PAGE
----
Certainty

Perhaps you can tell children that the world is always a more beautiful place than you can suppose,

and then you release them into their future, the black row of trees in the distance. 

She died suddenly in midwinter, in the same bed in which her husband died years earlier; it still sagged on his side. Her second husband remained in Japan with his first family. 

She used to say, what my three girls do when they are on their own is unimaginable to me. 

My mother is the middle daughter, a garden of inaudible tunes. The four of them lived in a mean house in Seoul. 

One yellowing picture of my grandmother remains, and her face turns away from the camera, as the rabbit senses the hound;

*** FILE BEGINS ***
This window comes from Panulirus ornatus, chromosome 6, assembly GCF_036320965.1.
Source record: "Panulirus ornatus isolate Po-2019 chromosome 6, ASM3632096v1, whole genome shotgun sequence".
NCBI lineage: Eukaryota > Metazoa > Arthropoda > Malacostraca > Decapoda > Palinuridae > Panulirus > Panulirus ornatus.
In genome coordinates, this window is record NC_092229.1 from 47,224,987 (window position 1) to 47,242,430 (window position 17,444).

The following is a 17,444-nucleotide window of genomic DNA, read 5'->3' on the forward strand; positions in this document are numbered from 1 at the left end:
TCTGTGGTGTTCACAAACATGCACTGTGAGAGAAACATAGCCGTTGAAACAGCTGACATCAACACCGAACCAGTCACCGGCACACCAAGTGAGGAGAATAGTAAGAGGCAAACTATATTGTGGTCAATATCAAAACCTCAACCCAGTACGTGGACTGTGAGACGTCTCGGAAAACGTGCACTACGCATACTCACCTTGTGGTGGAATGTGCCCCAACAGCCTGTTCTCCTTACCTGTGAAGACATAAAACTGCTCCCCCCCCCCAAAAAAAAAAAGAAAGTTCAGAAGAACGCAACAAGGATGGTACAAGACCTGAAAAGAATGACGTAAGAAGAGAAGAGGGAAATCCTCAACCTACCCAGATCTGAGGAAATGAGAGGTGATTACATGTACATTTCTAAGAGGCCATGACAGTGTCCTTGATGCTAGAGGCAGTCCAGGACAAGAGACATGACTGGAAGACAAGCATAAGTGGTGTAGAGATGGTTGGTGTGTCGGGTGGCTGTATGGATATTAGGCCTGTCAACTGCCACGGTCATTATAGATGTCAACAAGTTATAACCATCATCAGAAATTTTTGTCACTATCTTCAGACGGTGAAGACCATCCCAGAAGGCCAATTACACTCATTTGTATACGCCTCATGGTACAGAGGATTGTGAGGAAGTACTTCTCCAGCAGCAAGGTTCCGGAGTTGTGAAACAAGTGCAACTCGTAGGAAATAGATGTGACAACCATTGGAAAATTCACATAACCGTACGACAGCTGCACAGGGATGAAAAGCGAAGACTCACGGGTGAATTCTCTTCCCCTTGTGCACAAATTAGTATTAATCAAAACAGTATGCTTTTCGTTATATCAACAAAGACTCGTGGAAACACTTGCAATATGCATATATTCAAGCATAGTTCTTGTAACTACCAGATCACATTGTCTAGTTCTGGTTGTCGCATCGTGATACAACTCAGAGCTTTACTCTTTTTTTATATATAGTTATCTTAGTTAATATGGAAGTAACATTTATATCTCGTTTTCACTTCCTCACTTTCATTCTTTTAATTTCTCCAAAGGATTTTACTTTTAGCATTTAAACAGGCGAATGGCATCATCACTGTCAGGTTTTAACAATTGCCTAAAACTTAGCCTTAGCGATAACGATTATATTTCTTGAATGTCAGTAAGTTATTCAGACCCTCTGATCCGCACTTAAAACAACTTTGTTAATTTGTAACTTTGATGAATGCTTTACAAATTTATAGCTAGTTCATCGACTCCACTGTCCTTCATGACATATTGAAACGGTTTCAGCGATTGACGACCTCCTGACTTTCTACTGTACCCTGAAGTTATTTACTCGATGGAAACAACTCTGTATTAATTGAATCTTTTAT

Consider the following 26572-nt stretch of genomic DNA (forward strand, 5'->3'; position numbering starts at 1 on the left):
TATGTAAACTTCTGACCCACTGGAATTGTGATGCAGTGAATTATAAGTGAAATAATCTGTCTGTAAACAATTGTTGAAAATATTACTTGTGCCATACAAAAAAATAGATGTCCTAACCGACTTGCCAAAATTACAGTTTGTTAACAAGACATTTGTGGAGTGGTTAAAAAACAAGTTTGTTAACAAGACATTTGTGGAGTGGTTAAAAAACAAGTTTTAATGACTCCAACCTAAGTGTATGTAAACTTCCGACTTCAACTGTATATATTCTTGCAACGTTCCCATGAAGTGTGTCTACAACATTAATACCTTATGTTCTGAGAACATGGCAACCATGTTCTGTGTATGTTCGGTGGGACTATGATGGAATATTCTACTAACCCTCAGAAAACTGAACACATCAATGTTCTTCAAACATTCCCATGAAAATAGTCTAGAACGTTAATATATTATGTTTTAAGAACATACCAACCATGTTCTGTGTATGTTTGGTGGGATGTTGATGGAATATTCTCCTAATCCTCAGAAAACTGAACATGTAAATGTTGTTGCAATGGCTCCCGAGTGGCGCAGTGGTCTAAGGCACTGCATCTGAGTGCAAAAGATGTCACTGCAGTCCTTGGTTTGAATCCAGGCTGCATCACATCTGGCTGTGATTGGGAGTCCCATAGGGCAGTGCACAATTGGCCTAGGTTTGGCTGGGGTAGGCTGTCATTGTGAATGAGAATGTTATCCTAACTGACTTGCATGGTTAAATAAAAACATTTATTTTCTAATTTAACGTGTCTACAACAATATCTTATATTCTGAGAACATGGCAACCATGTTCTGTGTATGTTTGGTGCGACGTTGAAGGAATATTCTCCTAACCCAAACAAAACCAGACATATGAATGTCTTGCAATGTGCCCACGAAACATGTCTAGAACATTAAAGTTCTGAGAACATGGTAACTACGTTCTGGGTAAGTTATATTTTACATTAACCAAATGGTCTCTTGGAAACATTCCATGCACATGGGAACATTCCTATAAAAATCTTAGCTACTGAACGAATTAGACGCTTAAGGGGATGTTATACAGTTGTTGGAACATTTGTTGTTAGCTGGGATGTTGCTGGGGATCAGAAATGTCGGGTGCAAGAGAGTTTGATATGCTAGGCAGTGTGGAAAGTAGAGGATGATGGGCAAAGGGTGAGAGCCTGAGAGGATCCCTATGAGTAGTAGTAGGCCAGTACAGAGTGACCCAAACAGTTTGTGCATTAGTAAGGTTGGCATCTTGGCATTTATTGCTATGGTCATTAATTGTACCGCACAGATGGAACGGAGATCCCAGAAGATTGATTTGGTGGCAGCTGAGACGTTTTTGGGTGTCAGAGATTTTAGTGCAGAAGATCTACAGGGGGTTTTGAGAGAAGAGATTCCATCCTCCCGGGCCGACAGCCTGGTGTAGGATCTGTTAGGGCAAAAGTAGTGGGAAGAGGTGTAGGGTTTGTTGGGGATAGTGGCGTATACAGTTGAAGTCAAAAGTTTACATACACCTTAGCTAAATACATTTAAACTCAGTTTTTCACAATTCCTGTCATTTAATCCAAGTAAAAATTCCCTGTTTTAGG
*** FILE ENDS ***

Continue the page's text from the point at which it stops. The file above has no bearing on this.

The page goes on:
she was said to be a solitary eater, an inner thing. What did she promise the world that she wasn’t able to make good on? 

A child who abruptly feels the frontiers of experience assert themselves in her: at the funeral my mother cries so hard she can’t feel her hands for days, 

it explains how she scratches herself raw, meaningless. 

You have always believed these are your themes: fate, the negative pleasures of dipping oneself in acid. 

You think it will rescue you from your simplicity, remarks my mother from the doorway, but art is never the ace in the hole. 

I am not a stupid child. I am not even a child any longer, with her hesitant, then terrible certainty, that loss is tragic, not only pointless. 

When she is lonely, my mother cooks; and when she is happy, she knows to hide it. 

“Certainty" from The Wilderness: Poems.  Copyright © 2014 by Sandra Lim.  Used by permission of W. W. Norton & Company, Inc.
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